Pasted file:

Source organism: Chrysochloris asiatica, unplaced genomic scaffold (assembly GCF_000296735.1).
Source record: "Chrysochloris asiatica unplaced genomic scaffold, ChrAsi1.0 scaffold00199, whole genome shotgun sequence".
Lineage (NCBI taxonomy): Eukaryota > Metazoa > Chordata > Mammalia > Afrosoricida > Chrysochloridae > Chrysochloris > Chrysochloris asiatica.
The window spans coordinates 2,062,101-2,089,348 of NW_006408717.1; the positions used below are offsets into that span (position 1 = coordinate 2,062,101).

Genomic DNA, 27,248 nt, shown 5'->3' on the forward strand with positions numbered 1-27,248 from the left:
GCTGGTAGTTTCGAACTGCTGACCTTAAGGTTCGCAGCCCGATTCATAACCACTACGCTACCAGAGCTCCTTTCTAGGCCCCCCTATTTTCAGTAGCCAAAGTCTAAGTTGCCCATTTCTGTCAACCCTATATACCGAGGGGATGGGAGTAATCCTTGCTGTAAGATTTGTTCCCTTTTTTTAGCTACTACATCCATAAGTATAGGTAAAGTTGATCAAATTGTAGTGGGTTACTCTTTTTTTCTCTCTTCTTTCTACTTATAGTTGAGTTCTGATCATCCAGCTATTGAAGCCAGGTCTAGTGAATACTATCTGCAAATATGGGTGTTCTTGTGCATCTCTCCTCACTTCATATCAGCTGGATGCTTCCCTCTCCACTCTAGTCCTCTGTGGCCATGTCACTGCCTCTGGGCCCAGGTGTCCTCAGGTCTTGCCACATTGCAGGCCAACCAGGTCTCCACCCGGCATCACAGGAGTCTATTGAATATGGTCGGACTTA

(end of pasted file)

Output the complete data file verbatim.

Source organism: Chrysochloris asiatica, unplaced genomic scaffold (assembly GCF_000296735.1).
Source record: "Chrysochloris asiatica unplaced genomic scaffold, ChrAsi1.0 scaffold00199, whole genome shotgun sequence".
Lineage (NCBI taxonomy): Eukaryota > Metazoa > Chordata > Mammalia > Afrosoricida > Chrysochloridae > Chrysochloris > Chrysochloris asiatica.
The window spans coordinates 2,062,101-2,089,348 of NW_006408717.1; the positions used below are offsets into that span (position 1 = coordinate 2,062,101).

Genomic DNA, 27,248 nt, shown 5'->3' on the forward strand with positions numbered 1-27,248 from the left:
GCTGGTAGTTTCGAACTGCTGACCTTAAGGTTCGCAGCCCGATTCATAACCACTACGCTACCAGAGCTCCTTTCTAGGCCCCCCTATTTTCAGTAGCCAAAGTCTAAGTTGCCCATTTCTGTCAACCCTATATACCGAGGGGATGGGAGTAATCCTTGCTGTAAGATTTGTTCCCTTTTTTTAGCTACTACATCCATAAGTATAGGTAAAGTTGATCAAATTGTAGTGGGTTACTCTTTTTTTCTCTCTTCTTTCTACTTATAGTTGAGTTCTGATCATCCAGCTATTGAAGCCAGGTCTAGTGAATACTATCTGCAAATATGGGTGTTCTTGTGCATCTCTCCTCACTTCATATCAGCTGGATGCTTCCCTCTCCACTCTAGTCCTCTGTGGCCATGTCACTGCCTCTGGGCCCAGGTGTCCTCAGGTCTTGCCACATTGCAGGCCAACCAGGTCTCCACCCGGCATCACAGGAGTCTATTGAATATGGTCGGACTTA